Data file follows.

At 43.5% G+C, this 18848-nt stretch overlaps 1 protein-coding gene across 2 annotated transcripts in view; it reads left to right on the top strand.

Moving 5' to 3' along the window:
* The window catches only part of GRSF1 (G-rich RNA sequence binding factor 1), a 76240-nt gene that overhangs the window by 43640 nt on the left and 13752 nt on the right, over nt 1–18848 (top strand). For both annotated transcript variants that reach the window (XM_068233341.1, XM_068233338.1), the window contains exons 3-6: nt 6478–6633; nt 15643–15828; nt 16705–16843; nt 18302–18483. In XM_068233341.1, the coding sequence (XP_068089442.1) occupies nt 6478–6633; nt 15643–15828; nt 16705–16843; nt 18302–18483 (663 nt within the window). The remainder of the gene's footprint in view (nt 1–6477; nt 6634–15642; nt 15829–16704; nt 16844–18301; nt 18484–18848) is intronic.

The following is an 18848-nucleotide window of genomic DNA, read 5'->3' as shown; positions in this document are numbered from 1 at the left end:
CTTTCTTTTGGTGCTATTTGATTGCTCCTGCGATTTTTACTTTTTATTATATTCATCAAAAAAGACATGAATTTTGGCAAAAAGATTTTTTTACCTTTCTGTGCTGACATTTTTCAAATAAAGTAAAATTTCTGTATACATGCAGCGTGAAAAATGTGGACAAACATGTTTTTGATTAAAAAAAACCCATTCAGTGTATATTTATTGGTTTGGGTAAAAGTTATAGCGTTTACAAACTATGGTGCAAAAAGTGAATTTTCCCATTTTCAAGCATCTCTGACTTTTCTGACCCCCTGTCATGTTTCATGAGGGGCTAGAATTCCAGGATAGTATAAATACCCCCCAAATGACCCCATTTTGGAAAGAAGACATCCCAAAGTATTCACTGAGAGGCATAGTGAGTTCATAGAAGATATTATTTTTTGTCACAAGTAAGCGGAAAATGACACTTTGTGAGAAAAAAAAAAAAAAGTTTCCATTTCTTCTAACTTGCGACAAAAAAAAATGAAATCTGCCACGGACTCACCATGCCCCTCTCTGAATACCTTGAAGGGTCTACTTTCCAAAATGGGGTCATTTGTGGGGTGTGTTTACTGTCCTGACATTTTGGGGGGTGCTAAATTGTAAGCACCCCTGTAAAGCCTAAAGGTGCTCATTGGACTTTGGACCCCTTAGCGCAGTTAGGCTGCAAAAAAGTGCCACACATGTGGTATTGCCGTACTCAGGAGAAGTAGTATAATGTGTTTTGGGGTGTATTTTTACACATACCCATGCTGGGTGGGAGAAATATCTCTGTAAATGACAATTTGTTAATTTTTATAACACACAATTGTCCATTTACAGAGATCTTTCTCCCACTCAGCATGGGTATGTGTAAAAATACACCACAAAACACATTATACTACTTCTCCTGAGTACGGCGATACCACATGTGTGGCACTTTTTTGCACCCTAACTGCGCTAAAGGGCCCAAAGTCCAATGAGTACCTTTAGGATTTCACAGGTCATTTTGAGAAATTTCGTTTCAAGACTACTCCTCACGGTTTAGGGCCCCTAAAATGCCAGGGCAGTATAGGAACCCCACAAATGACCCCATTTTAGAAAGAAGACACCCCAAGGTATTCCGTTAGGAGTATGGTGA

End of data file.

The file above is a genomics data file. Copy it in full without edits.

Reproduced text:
At 43.5% G+C, this 18848-nt stretch overlaps 1 protein-coding gene across 2 annotated transcripts in view; it reads left to right on the top strand.

Moving 5' to 3' along the window:
* The window catches only part of GRSF1 (G-rich RNA sequence binding factor 1), a 76240-nt gene that overhangs the window by 43640 nt on the left and 13752 nt on the right, over nt 1–18848 (top strand). For both annotated transcript variants that reach the window (XM_068233341.1, XM_068233338.1), the window contains exons 3-6: nt 6478–6633; nt 15643–15828; nt 16705–16843; nt 18302–18483. In XM_068233341.1, the coding sequence (XP_068089442.1) occupies nt 6478–6633; nt 15643–15828; nt 16705–16843; nt 18302–18483 (663 nt within the window). The remainder of the gene's footprint in view (nt 1–6477; nt 6634–15642; nt 15829–16704; nt 16844–18301; nt 18484–18848) is intronic.

The following is an 18848-nucleotide window of genomic DNA, read 5'->3' as shown; positions in this document are numbered from 1 at the left end:
CTTTCTTTTGGTGCTATTTGATTGCTCCTGCGATTTTTACTTTTTATTATATTCATCAAAAAAGACATGAATTTTGGCAAAAAGATTTTTTTACCTTTCTGTGCTGACATTTTTCAAATAAAGTAAAATTTCTGTATACATGCAGCGTGAAAAATGTGGACAAACATGTTTTTGATTAAAAAAAACCCATTCAGTGTATATTTATTGGTTTGGGTAAAAGTTATAGCGTTTACAAACTATGGTGCAAAAAGTGAATTTTCCCATTTTCAAGCATCTCTGACTTTTCTGACCCCCTGTCATGTTTCATGAGGGGCTAGAATTCCAGGATAGTATAAATACCCCCCAAATGACCCCATTTTGGAAAGAAGACATCCCAAAGTATTCACTGAGAGGCATAGTGAGTTCATAGAAGATATTATTTTTTGTCACAAGTAAGCGGAAAATGACACTTTGTGAGAAAAAAAAAAAAAAGTTTCCATTTCTTCTAACTTGCGACAAAAAAAAATGAAATCTGCCACGGACTCACCATGCCCCTCTCTGAATACCTTGAAGGGTCTACTTTCCAAAATGGGGTCATTTGTGGGGTGTGTTTACTGTCCTGACATTTTGGGGGGTGCTAAATTGTAAGCACCCCTGTAAAGCCTAAAGGTGCTCATTGGACTTTGGACCCCTTAGCGCAGTTAGGCTGCAAAAAAGTGCCACACATGTGGTATTGCCGTACTCAGGAGAAGTAGTATAATGTGTTTTGGGGTGTATTTTTACACATACCCATGCTGGGTGGGAGAAATATCTCTGTAAATGACAATTTGTTAATTTTTATAACACACAATTGTCCATTTACAGAGATCTTTCTCCCACTCAGCATGGGTATGTGTAAAAATACACCACAAAACACATTATACTACTTCTCCTGAGTACGGCGATACCACATGTGTGGCACTTTTTTGCACCCTAACTGCGCTAAAGGGCCCAAAGTCCAATGAGTACCTTTAGGATTTCACAGGTCATTTTGAGAAATTTCGTTTCAAGACTACTCCTCACGGTTTAGGGCCCCTAAAATGCCAGGGCAGTATAGGAACCCCACAAATGACCCCATTTTAGAAAGAAGACACCCCAAGGTATTCCGTTAGGAGTATGGTGA